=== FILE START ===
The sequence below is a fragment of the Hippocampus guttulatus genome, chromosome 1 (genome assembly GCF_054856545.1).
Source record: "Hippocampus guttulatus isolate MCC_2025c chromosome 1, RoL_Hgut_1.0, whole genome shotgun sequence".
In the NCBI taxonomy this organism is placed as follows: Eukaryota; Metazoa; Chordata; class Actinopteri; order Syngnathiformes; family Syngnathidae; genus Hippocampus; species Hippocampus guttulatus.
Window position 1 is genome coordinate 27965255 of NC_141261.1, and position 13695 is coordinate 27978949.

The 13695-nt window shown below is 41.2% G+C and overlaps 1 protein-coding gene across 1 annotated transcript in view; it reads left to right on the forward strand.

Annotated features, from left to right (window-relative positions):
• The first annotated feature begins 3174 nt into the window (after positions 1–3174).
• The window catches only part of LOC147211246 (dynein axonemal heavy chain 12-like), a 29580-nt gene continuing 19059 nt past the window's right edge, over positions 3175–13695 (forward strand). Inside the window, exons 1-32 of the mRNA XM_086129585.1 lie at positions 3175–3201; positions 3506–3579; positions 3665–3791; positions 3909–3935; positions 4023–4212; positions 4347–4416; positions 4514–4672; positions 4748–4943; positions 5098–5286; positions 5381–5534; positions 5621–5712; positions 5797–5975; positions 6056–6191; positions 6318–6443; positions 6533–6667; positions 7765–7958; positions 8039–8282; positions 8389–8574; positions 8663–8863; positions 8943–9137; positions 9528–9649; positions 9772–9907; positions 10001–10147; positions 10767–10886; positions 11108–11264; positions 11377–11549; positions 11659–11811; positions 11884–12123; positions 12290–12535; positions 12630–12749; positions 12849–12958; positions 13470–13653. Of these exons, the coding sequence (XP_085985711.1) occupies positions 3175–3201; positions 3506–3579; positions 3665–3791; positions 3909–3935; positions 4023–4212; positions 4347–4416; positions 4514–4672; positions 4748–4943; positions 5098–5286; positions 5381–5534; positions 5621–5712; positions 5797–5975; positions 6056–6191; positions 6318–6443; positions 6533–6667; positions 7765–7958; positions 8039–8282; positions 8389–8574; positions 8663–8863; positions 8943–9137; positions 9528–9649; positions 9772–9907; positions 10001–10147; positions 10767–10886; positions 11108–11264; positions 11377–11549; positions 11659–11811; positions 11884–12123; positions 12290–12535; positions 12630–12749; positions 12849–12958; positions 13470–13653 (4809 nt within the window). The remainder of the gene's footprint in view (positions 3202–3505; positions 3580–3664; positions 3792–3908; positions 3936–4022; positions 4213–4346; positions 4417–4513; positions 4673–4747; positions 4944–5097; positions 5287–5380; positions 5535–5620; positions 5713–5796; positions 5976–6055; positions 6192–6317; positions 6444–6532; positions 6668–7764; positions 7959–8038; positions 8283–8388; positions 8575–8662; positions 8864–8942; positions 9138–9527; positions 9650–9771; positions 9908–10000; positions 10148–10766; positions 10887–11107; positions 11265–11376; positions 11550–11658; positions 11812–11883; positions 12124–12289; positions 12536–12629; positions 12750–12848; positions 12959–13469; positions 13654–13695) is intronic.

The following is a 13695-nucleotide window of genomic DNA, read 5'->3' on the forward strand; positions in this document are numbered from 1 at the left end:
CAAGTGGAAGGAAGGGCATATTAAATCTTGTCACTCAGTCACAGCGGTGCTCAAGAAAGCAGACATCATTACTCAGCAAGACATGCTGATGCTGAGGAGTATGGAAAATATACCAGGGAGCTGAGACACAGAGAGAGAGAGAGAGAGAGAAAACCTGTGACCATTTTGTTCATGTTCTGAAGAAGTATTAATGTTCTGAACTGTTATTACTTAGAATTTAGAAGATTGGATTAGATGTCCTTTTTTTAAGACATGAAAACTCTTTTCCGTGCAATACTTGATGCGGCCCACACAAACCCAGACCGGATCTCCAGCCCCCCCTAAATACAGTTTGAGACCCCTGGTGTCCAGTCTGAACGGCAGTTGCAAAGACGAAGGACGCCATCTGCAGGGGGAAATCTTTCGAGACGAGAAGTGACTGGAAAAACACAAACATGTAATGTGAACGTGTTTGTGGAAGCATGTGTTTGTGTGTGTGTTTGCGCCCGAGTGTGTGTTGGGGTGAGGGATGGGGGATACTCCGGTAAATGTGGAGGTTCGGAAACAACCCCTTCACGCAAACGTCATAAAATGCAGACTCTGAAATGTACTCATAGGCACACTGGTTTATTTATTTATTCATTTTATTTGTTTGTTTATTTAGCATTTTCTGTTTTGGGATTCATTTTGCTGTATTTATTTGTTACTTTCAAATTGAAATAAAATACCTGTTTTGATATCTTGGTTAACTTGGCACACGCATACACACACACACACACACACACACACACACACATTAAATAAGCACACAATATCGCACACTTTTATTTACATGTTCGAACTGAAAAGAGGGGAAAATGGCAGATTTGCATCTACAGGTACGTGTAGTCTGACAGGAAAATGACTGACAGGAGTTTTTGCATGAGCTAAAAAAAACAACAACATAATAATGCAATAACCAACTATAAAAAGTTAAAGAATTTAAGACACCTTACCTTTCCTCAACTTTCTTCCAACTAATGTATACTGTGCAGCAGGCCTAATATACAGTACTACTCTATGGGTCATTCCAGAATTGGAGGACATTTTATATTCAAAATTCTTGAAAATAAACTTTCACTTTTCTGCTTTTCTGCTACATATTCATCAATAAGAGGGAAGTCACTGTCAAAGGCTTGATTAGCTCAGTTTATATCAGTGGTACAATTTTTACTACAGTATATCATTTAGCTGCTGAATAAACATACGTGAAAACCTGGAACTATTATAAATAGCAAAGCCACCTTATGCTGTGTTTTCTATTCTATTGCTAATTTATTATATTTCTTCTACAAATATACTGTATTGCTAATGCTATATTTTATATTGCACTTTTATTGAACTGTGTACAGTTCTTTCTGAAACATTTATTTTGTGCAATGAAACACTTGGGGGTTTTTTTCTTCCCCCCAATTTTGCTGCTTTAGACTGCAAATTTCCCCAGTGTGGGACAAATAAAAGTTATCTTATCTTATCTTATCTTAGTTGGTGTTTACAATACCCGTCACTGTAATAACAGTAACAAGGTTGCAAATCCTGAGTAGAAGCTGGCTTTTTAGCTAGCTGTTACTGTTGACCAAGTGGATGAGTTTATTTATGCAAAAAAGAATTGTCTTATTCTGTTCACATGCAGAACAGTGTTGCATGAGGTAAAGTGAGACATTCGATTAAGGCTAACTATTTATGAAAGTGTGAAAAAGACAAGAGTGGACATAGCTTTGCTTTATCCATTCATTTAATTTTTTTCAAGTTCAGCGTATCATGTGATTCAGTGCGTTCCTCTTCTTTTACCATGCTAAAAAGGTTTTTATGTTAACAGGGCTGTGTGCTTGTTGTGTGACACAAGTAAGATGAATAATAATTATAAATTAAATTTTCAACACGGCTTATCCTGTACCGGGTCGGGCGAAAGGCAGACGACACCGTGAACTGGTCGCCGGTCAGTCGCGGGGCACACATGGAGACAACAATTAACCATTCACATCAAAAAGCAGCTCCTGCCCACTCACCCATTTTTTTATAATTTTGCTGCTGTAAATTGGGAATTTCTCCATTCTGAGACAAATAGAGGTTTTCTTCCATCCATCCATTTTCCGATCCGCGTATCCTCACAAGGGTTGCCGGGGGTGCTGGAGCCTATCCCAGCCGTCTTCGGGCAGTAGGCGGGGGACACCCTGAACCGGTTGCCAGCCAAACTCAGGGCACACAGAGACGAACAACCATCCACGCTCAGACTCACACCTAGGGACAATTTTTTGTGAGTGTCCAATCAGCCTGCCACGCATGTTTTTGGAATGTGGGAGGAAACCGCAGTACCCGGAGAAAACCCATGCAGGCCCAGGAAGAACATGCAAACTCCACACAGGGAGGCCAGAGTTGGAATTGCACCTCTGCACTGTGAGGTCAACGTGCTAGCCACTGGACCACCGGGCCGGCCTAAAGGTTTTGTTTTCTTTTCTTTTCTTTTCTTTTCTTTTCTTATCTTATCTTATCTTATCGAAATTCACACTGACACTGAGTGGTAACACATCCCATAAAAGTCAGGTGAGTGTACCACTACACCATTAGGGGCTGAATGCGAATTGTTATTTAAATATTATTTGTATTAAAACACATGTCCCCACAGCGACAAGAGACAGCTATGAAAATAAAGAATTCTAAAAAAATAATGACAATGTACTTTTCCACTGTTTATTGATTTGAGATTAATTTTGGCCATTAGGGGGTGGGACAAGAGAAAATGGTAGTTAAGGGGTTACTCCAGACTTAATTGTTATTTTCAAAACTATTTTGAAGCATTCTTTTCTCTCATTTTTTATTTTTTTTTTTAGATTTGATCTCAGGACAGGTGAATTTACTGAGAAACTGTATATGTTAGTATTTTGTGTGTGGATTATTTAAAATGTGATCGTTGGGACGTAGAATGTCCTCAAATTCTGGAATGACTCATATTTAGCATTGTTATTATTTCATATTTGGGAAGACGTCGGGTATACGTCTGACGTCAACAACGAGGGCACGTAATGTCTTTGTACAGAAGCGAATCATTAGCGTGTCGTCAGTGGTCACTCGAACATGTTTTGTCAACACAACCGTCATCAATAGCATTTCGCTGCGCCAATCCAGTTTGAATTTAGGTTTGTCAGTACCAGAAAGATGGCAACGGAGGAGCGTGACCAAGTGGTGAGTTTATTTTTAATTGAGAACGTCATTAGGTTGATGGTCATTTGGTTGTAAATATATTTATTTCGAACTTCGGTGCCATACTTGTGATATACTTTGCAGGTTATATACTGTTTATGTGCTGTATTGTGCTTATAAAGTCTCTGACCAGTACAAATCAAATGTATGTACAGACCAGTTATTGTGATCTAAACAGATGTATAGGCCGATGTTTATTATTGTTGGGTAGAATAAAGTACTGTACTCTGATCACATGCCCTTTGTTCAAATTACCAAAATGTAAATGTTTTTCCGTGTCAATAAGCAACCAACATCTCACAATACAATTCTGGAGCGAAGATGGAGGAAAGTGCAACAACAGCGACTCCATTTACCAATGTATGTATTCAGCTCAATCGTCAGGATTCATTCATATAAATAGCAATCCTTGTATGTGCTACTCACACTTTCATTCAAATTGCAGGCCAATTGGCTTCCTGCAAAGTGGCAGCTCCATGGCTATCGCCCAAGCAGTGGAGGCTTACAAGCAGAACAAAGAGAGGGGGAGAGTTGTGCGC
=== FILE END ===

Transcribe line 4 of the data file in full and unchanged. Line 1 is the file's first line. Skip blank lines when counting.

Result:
Window position 1 is genome coordinate 27965255 of NC_141261.1, and position 13695 is coordinate 27978949.